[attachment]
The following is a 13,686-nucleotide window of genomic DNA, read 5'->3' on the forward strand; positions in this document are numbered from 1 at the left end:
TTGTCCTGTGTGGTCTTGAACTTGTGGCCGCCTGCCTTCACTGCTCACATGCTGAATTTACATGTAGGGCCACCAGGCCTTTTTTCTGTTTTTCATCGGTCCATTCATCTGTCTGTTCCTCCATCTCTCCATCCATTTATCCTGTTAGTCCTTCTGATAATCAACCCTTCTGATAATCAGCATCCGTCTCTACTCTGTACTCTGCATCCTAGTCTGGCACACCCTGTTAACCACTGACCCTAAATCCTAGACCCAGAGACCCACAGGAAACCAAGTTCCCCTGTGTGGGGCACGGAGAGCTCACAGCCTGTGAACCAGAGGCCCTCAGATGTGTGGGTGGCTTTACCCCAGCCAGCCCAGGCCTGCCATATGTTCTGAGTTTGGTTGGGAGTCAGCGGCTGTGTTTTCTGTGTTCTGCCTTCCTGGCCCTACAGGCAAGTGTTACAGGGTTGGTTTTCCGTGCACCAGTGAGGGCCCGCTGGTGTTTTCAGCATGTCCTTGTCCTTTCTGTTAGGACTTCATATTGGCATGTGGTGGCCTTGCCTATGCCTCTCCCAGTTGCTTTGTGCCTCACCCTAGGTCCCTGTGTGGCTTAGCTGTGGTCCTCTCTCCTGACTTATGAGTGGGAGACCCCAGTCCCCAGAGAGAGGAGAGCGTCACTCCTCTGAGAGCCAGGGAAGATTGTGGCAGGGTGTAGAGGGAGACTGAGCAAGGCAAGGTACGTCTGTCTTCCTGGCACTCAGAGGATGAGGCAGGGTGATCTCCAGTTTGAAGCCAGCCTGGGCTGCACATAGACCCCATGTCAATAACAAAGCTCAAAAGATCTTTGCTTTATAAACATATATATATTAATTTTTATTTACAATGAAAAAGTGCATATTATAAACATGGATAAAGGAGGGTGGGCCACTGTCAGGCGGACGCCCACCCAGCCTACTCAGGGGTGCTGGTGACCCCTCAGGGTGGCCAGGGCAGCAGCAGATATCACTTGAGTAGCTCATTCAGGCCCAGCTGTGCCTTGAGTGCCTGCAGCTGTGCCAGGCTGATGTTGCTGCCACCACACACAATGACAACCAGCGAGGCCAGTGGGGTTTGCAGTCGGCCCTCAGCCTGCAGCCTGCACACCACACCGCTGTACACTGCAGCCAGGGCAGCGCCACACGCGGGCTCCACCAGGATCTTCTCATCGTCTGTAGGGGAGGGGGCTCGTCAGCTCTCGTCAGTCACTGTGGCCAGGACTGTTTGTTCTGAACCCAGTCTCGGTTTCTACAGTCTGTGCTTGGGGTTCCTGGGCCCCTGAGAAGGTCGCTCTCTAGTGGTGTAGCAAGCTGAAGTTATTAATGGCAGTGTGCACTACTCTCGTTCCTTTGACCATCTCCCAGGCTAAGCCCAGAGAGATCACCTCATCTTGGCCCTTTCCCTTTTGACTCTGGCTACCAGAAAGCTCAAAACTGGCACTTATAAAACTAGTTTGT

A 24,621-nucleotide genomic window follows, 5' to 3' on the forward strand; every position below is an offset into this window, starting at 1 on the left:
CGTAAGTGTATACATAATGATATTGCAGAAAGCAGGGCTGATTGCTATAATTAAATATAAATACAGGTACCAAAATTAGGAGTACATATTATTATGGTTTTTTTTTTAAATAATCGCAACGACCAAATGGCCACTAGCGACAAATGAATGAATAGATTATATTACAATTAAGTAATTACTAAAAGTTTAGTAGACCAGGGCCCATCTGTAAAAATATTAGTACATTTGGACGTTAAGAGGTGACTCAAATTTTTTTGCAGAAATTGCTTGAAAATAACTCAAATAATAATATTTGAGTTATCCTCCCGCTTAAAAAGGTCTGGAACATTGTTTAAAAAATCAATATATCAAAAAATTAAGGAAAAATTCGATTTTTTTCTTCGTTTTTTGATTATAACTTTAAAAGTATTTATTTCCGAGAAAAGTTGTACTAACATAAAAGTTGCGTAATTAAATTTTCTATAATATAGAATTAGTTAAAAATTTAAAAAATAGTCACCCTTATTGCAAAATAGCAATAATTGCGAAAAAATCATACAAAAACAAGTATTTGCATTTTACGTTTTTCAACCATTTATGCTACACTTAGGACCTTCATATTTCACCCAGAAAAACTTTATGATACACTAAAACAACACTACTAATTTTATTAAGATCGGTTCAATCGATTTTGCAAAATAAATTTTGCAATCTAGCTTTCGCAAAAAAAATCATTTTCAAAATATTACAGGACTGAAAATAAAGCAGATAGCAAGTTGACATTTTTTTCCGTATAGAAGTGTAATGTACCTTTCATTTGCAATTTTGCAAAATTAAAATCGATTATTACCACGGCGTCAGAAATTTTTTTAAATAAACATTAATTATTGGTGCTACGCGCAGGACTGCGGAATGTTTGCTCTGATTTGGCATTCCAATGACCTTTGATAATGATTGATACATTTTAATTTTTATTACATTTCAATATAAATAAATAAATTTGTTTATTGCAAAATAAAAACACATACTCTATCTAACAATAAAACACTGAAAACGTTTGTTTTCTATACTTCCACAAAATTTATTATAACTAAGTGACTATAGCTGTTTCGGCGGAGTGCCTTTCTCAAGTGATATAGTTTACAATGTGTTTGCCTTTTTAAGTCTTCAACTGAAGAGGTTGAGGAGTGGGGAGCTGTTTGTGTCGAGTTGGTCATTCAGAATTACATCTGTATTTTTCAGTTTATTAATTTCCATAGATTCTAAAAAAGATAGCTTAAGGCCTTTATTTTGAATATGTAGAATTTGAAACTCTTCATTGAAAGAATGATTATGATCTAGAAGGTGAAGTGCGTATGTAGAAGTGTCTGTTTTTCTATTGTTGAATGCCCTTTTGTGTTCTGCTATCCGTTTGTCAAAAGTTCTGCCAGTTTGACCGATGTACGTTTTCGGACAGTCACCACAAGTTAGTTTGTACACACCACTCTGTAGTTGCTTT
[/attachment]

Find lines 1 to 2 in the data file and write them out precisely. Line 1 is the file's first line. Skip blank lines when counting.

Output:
The following is a 13,686-nucleotide window of genomic DNA, read 5'->3' on the forward strand; positions in this document are numbered from 1 at the left end:
TTGTCCTGTGTGGTCTTGAACTTGTGGCCGCCTGCCTTCACTGCTCACATGCTGAATTTACATGTAGGGCCACCAGGCCTTTTTTCTGTTTTTCATCGGTCCATTCATCTGTCTGTTCCTCCATCTCTCCATCCATTTATCCTGTTAGTCCTTCTGATAATCAACCCTTCTGATAATCAGCATCCGTCTCTACTCTGTACTCTGCATCCTAGTCTGGCACACCCTGTTAACCACTGACCCTAAATCCTAGACCCAGAGACCCACAGGAAACCAAGTTCCCCTGTGTGGGGCACGGAGAGCTCACAGCCTGTGAACCAGAGGCCCTCAGATGTGTGGGTGGCTTTACCCCAGCCAGCCCAGGCCTGCCATATGTTCTGAGTTTGGTTGGGAGTCAGCGGCTGTGTTTTCTGTGTTCTGCCTTCCTGGCCCTACAGGCAAGTGTTACAGGGTTGGTTTTCCGTGCACCAGTGAGGGCCCGCTGGTGTTTTCAGCATGTCCTTGTCCTTTCTGTTAGGACTTCATATTGGCATGTGGTGGCCTTGCCTATGCCTCTCCCAGTTGCTTTGTGCCTCACCCTAGGTCCCTGTGTGGCTTAGCTGTGGTCCTCTCTCCTGACTTATGAGTGGGAGACCCCAGTCCCCAGAGAGAGGAGAGCGTCACTCCTCTGAGAGCCAGGGAAGATTGTGGCAGGGTGTAGAGGGAGACTGAGCAAGGCAAGGTACGTCTGTCTTCCTGGCACTCAGAGGATGAGGCAGGGTGATCTCCAGTTTGAAGCCAGCCTGGGCTGCACATAGACCCCATGTCAATAACAAAGCTCAAAAGATCTTTGCTTTATAAACATATATATATTAATTTTTATTTACAATGAAAAAGTGCATATTATAAACATGGATAAAGGAGGGTGGGCCACTGTCAGGCGGACGCCCACCCAGCCTACTCAGGGGTGCTGGTGACCCCTCAGGGTGGCCAGGGCAGCAGCAGATATCACTTGAGTAGCTCATTCAGGCCCAGCTGTGCCTTGAGTGCCTGCAGCTGTGCCAGGCTGATGTTGCTGCCACCACACACAATGACAACCAGCGAGGCCAGTGGGGTTTGCAGTCGGCCCTCAGCCTGCAGCCTGCACACCACACCGCTGTACACTGCAGCCAGGGCAGCGCCACACGCGGGCTCCACCAGGATCTTCTCATCGTCTGTAGGGGAGGGGGCTCGTCAGCTCTCGTCAGTCACTGTGGCCAGGACTGTTTGTTCTGAACCCAGTCTCGGTTTCTACAGTCTGTGCTTGGGGTTCCTGGGCCCCTGAGAAGGTCGCTCTCTAGTGGTGTAGCAAGCTGAAGTTATTAATGGCAGTGTGCACTACTCTCGTTCCTTTGACCATCTCCCAGGCTAAGCCCAGAGAGATCACCTCATCTTGGCCCTTTCCCTTTTGACTCTGGCTACCAGAAAGCTCAAAACTGGCACTTATAAAACTAGTTTGT